Wanstead dinners I

Wansteadium’s food blogger, Suki Orange, writes:

Food food food. It’s everywhere. You’d think the TV and media executives of this country had taken leave of their senses and were binge eating at the moment. Personally I find those Baker Boy chaps to be the straw which breaks the camel’s back – it’s just all so much style over substance. Cooking is not meant to be a pick-up tactic is it? I mean it’s hardly arugula science.

So I am absolutely delighted to introduce to you a new substance-rich feature to our little website. Wanstead nutritionist Karen Poole has given up one career in the media to dedicate herself full-time to nutritionising. And as part of her mission, she’s going to be contributing a fortnightly recipe to Wansteadium, using seasonal produce available in Wanstead. (Though personally I do find South Woodford’s International Supermarket very alluring.) So at this point I shall hand over to Karen, my new best friend.

Keeping winter blues at bay

Nothing warms the soul on a cold winter day quite like a bowl of home-made soup; easy to prepare and economical on the pocket in lean January times.

Jerusalem Artichokes will never win any vegetable beauty contests, looking like a long, knobbly potato. But don’t let this put you off; they are a real hidden gem, in season between November and February.

The smoky taste is similar to a globe artichoke, hence the name – but they are unrelated and actually a member of the sunflower family. ‘Jerusalem’ is actually derived from ‘girasole’, the French word for sunflower. To enjoy them at their best you should really cook them as soon as possible but they will keep in the bottom of the fridge for a week or so.

Jerusalem Artichokes are available in season at Harvey’s Greengrocers in Wanstead High Street.

Jerusalem Artichoke

Jerusalem Artichoke soup.
Serves 4

400g Jerusalem artichoke
350g carrots
One stick of celery
One small onion
A little oil
1 litre of stock
Black pepper & salt
Cream or yoghurt


∙ Peel and chop the artichokes and then immerse them in a bowl of water straight away to prevent them discolouring.
∙ Peel and dice the carrots, onions and celery.
∙ Gently sweat all the vegetables in a little oil for about 10 minutes.
∙ Add the stock (either chicken or vegetable is best) and simmer until the vegetables are soft. Usually about 20 minutes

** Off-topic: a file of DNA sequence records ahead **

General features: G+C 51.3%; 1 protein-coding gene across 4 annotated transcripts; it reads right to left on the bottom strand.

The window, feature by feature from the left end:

∙ Adjust the seasoning
∙ Blend, mash or pass the soup through a sieve to achieve a smooth texture.
∙ Season to taste. Easy on the salt
∙ Stir in a spoon of cream or yoghurt and garnish with chopped parsley.

Healthy aspect

The Jersualem artichoke is a little powerhouse of supportive nutrients. It offers:
∙ Magnesium: an important mineral useful for energy production and natural relaxant that can help with pain relief and enhance positive mood and feeling.
∙ Vitamin C: a prolific antioxidant and antihistamine that can help the immune system, support connective tissue and healthy teeth.
∙ Potassium: this mineral can help to regulate your blood pressure, aid heart and nerve function and can help to maintain water balance.
∙ Iron: can be helpful to fight fatigue and aid restful sleep.
∙ Phosphorus: can promote bone growth and health and can aid energy production.
∙ Inulin: a fermentable fibre that can aid good bacteria growth in the gut and help digestion.

If the soup doesn’t hit the spot, you can cook this versatile vegetable like a potato – either baked, mashed or roasted. It works well roasted in a salad of beetroot, spinach or rocket , chicory and spring onions topped with a little goat’s or blue cheese. For a dressing use olive oil and balsamic vinegar glaze.
Experiment and try out other combinations and I think you will be surprised.

Nutritionist Karen Poole BA Dip Nutrition CNM MBANT can be contacted at k.e.poole@hotmail.com

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